The IRS says consumers who bought airline tickets before last Friday for future travel should get a refund...
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      What's On Your Mind? Virgin Mobile, Sirius XM, Experian

      Our daily look at consumer reviews

      Prices are going up all the time. But when you make a buying decision based on an advertised price, don't you have an expectation of paying that price? Courene, of Scranton, Pa., does.

      “I ordered an LG Optimus V on July 13 from Virgin Mobile, Courene told ConsumerAffairs.com. “At that time, the lowest plan advertised on their website was $25, which is why I decided to purchase this phone and service. The phone was shipped to me on July 14 and received on the 16th.”

      When Courene attempted to activate the phone on July 25, she noticed the plan was now advertised as $35 on the website. After calling customer service, Courene was told that Virgin Mobile would not honor the $25 plan.

      “That is completely ridiculous,” she said. “While I understand their right to increase plan costs, I strongly feel that because I ordered under the original, advertised cost of $25, I should be grandfathered in and have an adjustment to that plan’s cost. They have a record in their system of when I made the purchase.”

      True. The only extenuating circumstance would be if Virgin Mobile requires a phone to be activated shortly after receiving it. Courene waited nine days, which could be the cause of confusion.

      Lifetime may not always mean your lifetime

      Sirius XM satellite radio offers a “lifetime” subscription, offering service forever for one upfront fee. Or, maybe not. Allan, of Front Royal, Va., said he upgraded to lifetime membership in 2007 and, last month rented a car for a road trip.

      “When I called to transfer my service temporarily to the rental car receiver, I was told it would be a $15 fee,” Allan said.

      But that wasn't the extent of the bad news.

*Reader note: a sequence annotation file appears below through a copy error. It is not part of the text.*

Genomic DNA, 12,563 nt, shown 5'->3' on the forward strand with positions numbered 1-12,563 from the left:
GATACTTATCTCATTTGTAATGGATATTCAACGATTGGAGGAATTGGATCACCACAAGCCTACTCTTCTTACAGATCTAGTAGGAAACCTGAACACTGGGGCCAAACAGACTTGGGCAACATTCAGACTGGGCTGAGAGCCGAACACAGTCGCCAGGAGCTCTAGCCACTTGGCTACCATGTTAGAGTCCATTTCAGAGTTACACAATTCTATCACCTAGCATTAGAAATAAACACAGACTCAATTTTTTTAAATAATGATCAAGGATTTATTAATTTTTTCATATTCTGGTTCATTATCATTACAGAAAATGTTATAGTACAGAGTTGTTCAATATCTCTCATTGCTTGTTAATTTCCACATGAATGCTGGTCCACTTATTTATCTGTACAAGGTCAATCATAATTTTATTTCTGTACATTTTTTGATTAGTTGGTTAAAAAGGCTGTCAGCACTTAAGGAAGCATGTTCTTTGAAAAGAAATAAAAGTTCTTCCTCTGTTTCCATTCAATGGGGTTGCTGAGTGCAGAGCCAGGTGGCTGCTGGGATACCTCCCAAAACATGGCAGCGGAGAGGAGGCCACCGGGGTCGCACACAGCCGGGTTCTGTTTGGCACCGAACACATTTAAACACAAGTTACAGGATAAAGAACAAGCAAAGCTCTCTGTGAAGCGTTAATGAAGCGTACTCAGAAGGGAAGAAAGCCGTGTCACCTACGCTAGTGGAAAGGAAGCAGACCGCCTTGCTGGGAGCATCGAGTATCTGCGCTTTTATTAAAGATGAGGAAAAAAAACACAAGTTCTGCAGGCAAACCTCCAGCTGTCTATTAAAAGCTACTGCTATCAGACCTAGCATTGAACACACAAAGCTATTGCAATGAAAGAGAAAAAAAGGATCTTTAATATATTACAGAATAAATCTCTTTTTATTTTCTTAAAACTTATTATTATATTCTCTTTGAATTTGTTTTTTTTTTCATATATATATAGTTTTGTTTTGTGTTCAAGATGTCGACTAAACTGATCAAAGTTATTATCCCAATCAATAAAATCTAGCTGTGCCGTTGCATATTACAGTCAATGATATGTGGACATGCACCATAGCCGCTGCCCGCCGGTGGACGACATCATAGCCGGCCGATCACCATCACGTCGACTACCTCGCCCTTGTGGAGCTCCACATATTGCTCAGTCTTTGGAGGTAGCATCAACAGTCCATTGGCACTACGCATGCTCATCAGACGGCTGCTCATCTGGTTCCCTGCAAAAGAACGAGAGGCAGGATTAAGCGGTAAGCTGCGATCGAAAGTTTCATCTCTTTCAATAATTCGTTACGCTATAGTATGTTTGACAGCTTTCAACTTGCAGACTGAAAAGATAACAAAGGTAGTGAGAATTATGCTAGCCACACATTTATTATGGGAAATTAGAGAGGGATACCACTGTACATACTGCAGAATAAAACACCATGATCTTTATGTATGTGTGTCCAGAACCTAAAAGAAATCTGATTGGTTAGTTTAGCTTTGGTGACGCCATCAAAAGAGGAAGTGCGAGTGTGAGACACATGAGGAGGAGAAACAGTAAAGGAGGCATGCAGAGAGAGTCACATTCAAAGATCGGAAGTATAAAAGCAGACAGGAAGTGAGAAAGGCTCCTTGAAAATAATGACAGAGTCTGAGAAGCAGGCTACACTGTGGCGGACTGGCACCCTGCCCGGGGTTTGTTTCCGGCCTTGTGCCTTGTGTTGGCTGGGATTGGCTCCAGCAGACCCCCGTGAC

“When the rep found out I was a lifetime member, she informed me that the cost to change radios was $75, and there are a maximum of three changes allowed,” Allan said. “So after paying $75, if you change three times, you're stuck with whatever car you last put it in. Can you believe that? Who goes through only 3 cars in their lifetime.”

      Indeed, something to think about when considering a “lifetime” membership. Apparently it isn't forever.

      You can cancel, if you can find us

      Nelson, of Los Angeles, ordered his credit report and score from Experian for $1, thinking he would cancel the required ongoing service agreement within the trial period, thus avoiding the $14.95. Easier said than done, it turns out.

      “The problem is that the contact numbers they provide on their website, including the one for questions regarding the their limited offer, are not helpful,” Nelson told ConsumerAffairs.com. “They have an answering system that does not provide the consumer with the option to speak with a live representative. I need to cancel my membership! I don't want to be charged for something I'm not going to use on a monthly basis.”

      Nelson said that he finally reached a live operator, who gave him another number to call, which put him back in the voice mail maze.

      “I'm very frustrated and very disappointed at Experian's lack of customer service/support,” Nelson said. “I'm beginning to question their honesty. I'm not sure why they're doing this.”

      Perhaps they're making it hard for Nelson to cancel because they don't want Nelson to cancel. Nelson is probably not the first person to think he can get his credit report, then cancel without having to pay a monthly charge. Nelson, by the way, should have gone to www.annualcreditreport.com, where he can get a free copy of his credit report from all three reporting agencies, with no strings attached.